After 20 years of war, the U.S. withdrawal from Afghanistan ended in chaos at an airfield in Kabul. Thousands of Afghans who worked with the American soldiers as translators, interpreters and partners made it onto U.S. military planes. But despite the decades-long efforts of veterans, lawmakers and senior leaders in the military, even more were left behind. Now they live in hiding from the Taliban.
From Lawfare and Goat Rodeo, this is Allies. A podcast about America’s eyes and ears over 20 years of war in Afghanistan. This show will take you from the frontlines of the war to the halls of Congress to find out: How did this happen?
In order to tell you this story, we need to start at the beginning, just before the U.S. invasion. After 9/11, the CIA set their sights on al-Qaeda’s base in Afghanistan. After a military invasion that fall, people up and down the chain of command learned that in order to fight this war the US needed local partners to help.
In 2003 the US started another war with the military invasion of Iraq. There, soldiers, aid workers, diplomats and politicians saw the threat that local interpreters, translators and partners faced for their work. That’s when Congress created the SIV program for Iraqi interpreters and then recreated it for Afghanistan. But it quickly became clear that this program wasn’t working as intended.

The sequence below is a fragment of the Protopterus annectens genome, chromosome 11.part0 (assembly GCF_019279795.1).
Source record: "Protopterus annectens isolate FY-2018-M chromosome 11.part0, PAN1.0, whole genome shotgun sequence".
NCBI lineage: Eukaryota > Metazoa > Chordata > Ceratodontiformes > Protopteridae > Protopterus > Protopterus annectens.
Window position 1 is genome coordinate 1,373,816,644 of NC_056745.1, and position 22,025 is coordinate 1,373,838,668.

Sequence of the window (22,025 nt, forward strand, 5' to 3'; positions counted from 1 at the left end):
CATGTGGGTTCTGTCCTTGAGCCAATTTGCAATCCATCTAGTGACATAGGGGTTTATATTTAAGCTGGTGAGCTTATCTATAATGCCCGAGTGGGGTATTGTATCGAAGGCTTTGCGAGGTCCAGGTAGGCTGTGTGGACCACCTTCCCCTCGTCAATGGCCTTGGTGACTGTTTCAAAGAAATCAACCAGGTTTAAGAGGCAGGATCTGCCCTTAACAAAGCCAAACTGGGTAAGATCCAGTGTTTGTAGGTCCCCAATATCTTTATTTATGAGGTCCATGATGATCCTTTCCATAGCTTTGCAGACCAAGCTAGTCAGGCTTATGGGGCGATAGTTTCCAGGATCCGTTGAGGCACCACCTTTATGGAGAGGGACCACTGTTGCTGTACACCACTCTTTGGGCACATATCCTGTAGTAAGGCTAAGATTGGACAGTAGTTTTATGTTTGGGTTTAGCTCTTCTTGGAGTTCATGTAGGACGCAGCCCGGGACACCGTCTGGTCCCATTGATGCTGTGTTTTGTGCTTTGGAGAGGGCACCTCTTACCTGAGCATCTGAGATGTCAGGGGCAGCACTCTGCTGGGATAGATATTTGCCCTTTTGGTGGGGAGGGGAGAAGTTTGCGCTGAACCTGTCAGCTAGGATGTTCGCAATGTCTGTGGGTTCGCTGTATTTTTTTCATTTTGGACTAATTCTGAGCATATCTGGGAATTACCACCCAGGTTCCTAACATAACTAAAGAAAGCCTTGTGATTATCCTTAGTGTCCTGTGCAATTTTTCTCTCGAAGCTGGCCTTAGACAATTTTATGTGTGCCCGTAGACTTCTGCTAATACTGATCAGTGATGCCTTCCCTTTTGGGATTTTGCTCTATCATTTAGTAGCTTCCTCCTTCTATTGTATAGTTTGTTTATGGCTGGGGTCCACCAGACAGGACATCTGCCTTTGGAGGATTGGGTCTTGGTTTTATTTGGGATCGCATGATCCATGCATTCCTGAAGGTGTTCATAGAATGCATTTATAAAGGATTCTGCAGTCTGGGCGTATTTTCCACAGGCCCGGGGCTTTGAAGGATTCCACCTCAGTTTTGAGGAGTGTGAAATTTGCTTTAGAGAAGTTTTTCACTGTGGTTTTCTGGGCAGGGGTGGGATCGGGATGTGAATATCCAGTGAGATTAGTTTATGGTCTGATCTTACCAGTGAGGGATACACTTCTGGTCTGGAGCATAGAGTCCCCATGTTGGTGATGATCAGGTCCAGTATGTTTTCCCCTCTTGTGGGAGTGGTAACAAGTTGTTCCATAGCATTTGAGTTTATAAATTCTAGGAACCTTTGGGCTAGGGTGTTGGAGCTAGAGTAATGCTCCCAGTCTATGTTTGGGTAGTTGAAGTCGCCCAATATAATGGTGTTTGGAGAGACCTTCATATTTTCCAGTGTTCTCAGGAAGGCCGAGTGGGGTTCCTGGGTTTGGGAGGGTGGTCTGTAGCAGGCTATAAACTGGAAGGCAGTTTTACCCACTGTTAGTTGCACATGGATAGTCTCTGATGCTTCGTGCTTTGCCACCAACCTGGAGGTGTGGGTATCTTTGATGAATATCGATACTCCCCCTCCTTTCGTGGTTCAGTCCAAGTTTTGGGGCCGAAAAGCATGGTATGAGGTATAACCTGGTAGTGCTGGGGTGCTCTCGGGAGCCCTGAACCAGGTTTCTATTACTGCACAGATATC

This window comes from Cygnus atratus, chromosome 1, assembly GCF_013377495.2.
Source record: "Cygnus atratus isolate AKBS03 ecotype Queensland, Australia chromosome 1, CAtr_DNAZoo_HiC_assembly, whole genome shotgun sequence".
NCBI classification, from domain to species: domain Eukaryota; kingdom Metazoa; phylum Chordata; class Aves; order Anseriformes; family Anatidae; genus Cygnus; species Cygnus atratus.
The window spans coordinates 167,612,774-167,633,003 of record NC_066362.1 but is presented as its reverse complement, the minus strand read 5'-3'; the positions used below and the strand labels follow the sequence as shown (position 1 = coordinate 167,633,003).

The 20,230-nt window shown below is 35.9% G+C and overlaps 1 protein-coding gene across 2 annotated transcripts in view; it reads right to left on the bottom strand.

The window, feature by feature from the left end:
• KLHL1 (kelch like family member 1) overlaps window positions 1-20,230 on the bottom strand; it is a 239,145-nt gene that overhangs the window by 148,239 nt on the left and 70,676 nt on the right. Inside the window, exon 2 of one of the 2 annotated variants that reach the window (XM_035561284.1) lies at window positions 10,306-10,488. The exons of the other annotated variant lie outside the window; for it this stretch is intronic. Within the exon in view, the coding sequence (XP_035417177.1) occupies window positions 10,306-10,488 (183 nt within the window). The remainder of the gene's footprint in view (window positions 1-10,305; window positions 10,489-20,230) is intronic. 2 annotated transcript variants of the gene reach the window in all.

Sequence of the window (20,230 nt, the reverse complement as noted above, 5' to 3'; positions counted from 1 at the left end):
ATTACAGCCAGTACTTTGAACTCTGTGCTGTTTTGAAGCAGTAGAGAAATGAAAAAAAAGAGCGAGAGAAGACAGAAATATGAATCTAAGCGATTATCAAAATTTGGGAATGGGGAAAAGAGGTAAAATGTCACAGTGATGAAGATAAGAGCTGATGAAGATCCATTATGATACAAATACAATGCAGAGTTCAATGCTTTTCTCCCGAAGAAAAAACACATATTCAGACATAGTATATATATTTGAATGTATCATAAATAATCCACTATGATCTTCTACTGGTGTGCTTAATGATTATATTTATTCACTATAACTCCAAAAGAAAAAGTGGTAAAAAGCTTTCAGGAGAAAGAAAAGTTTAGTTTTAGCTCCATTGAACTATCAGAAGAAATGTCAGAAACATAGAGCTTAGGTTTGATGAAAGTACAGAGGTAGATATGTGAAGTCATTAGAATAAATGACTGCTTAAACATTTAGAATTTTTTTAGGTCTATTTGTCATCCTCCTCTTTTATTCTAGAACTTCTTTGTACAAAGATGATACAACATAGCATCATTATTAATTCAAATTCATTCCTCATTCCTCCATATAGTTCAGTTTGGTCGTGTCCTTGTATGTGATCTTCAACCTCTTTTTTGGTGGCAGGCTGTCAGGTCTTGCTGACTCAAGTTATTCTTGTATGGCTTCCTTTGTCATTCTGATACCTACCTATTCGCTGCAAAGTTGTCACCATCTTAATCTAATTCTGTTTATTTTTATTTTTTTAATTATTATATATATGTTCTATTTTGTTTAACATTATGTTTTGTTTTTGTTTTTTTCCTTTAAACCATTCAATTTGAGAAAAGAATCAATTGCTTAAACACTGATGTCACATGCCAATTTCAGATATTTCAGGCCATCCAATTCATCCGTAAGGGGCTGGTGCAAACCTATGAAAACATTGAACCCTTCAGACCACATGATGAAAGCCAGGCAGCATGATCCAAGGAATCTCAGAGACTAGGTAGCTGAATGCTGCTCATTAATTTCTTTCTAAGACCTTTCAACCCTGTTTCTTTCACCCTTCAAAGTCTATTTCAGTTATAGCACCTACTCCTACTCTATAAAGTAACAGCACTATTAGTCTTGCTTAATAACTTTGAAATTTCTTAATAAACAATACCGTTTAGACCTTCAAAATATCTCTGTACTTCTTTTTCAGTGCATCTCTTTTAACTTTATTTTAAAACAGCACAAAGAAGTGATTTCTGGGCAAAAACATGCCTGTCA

Fred was born and raised in Afghanistan. In 2004 he took a job as an Afghan interpreter. He ended up serving side-by-side with American soldiers for more than 13 years. Fred firmly believed in the US mission and thought that he was helping the Americans help his country. But when the Taliban started targeting him after a mission, Fred started looking for a way out. The SIV program was supposed to help
Matt Zeller deployed to Afghanistan in 2008, where an Afghan interpreter saved his life. Matt Zeller spent years trying to get him resettled in the United States and saw the problems with the SIV program firsthand. Together, they started lobbying to fix it in Washington, DC.
We return to Fred—an Afghan combat interpreter who served with American soldiers for more than 13 years. After years of denials, an ad hoc team of lawyers and veterans tried to push his Special Immigrant Visa (SIV) application through federal bureaucracy. Then, we describe how a new president aimed to bring the SIV program to a screeching halt.
20 years of war and broken bureaucracy culminate during the US withdrawal at the Kabul airport. Thousands of Afghans rush to the tarmac where American forces sort through the crowds. Veterans, advocates and politicians try to get their allies out while the Taliban rapidly takes control of Afghanistan.
You’ll hear first-hand accounts of people fleeing Afghanistan. And how thousands more were left behind to face an uncertain future.